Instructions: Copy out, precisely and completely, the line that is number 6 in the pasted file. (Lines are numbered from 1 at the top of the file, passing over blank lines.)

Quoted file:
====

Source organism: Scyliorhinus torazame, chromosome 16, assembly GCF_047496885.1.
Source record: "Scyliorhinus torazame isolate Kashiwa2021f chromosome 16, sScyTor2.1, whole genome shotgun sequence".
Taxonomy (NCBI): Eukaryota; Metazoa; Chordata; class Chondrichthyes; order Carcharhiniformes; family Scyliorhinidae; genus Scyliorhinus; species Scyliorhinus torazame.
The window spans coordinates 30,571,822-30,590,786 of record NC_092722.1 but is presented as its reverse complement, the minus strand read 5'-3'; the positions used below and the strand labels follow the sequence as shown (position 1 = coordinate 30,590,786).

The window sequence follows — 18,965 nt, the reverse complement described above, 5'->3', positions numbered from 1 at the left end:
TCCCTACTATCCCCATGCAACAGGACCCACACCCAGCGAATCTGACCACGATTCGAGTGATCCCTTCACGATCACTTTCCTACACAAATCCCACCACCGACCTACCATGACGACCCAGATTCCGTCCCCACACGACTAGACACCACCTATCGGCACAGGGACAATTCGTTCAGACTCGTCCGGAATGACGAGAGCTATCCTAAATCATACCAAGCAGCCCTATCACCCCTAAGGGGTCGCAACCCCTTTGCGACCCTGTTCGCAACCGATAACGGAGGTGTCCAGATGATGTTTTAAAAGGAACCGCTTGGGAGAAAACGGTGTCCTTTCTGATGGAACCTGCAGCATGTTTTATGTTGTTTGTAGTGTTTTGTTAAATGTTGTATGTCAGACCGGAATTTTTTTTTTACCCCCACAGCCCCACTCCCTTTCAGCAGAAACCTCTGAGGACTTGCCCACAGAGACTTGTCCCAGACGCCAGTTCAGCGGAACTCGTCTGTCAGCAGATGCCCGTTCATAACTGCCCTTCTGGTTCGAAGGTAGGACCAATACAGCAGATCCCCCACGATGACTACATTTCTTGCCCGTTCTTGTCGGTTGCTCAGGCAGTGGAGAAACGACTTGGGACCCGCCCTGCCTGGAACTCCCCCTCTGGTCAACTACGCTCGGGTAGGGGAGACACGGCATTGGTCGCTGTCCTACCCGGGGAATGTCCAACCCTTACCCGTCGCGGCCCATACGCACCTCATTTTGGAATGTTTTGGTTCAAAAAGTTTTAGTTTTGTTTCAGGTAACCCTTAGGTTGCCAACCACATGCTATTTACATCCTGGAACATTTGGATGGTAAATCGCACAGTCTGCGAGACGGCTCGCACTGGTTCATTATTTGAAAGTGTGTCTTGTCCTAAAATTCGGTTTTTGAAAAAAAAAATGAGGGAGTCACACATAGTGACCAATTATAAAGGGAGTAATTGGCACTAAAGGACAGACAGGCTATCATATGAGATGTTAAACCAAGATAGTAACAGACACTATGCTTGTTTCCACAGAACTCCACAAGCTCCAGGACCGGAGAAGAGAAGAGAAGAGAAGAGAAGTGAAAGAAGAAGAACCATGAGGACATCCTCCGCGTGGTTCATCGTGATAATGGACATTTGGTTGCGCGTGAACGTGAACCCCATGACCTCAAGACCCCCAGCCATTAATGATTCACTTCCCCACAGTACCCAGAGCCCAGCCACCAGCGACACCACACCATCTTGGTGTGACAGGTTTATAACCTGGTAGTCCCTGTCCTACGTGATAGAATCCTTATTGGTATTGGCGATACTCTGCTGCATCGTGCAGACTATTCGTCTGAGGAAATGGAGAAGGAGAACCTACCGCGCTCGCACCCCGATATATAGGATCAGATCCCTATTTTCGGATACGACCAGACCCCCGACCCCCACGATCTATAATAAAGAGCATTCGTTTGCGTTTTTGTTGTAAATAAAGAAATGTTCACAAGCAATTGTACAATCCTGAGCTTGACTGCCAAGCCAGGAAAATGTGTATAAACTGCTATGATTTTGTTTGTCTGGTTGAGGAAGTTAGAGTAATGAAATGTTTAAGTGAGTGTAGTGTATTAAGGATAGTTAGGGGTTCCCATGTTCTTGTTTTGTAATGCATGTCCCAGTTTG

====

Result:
TCCCTACTATCCCCATGCAACAGGACCCACACCCAGCGAATCTGACCACGATTCGAGTGATCCCTTCACGATCACTTTCCTACACAAATCCCACCACCGACCTACCATGACGACCCAGATTCCGTCCCCACACGACTAGACACCACCTATCGGCACAGGGACAATTCGTTCAGACTCGTCCGGAATGACGAGAGCTATCCTAAATCATACCAAGCAGCCCTATCACCCCTAAGGGGTCGCAACCCCTTTGCGACCCTGTTCGCAACCGATAACGGAGGTGTCCAGATGATGTTTTAAAAGGAACCGCTTGGGAGAAAACGGTGTCCTTTCTGATGGAACCTGCAGCATGTTTTATGTTGTTTGTAGTGTTTTGTTAAATGTTGTATGTCAGACCGGAATTTTTTTTTTACCCCCACAGCCCCACTCCCTTTCAGCAGAAACCTCTGAGGACTTGCCCACAGAGACTTGTCCCAGACGCCAGTTCAGCGGAACTCGTCTGTCAGCAGATGCCCGTTCATAACTGCCCTTCTGGTTCGAAGGTAGGACCAATACAGCAGATCCCCCACGATGACTACATTTCTTGCCCGTTCTTGTCGGTTGCTCAGGCAGTGGAGAAACGACTTGGGACCCGCCCTGCCTGGAACTCCCCCTCTGGTCAACTACGCTCGGGTAGGGGAGACACGGCATTGGTCGCTGTCCTACCCGGGGAATGTCCAACCCTTACCCGTCGCGGCCCATACGCACCTCATTTTGGAATGTTTTGGTTCAAAAAGTTTTAGTTTTGTTTCAGGTAACCCTTAGGTTGCCAACCACATGCTATTTACATCCTGGAACATTTGGATGGTAAATCGCACAGTCTGCGAGACGGCTCGCACTGGTTCATTATTTGAAAGTGTGTCTTGTCCTAAAATTCGGTTTTTGAAAAAAAAAATGAGGGAGTCACACATAGTGACCAATTATAAAGGGAGTAATTGGCACTAAAGGACAGACAGGCTATCATATGAGATGTTAAACCAAGATAGTAACAGACACTATGCTTGTTTCCACAGAACTCCACAAGCTCCAGGACCGGAGAAGAGAAGAGAAGAGAAGAGAAGTGAAAGAAGAAGAACCATGAGGACATCCTCCGCGTGGTTCATCGTGATAATGGACATTTGGTTGCGCGTGAACGTGAACCCCATGACCTCAAGACCCCCAGCCATTAATGATTCACTTCCCCACAGTACCCAGAGCCCAGCCACCAGCGACACCACACCATCTTGGTGTGACAGGTTTATAACCTGGTAGTCCCTGTCCTACGTGATAGAATCCTTATTGGTATTGGCGATACTCTGCTGCATCGTGCAGACTATTCGTCTGAGGAAATGGAGAAGGAGAACCTACCGCGCTCGCACCCCGATATATAGGATCAGATCCCTATTTTCGGATACGACCAGACCCCCGACCCCCACGATCTATAATAAAGAGCATTCGTTTGCGTTTTTGTTGTAAATAAAGAAATGTTCACAAGCAATTGTACAATCCTGAGCTTGACTGCCAAGCCAGGAAAATGTGTATAAACTGCTATGATTTTGTTTGTCTGGTTGAGGAAGTTAGAGTAATGAAATGTTTAAGTGAGTGTAGTGTATTAAGGATAGTTAGGGGTTCCCATGTTCTTGTTTTGTAATGCATGTCCCAGTTTG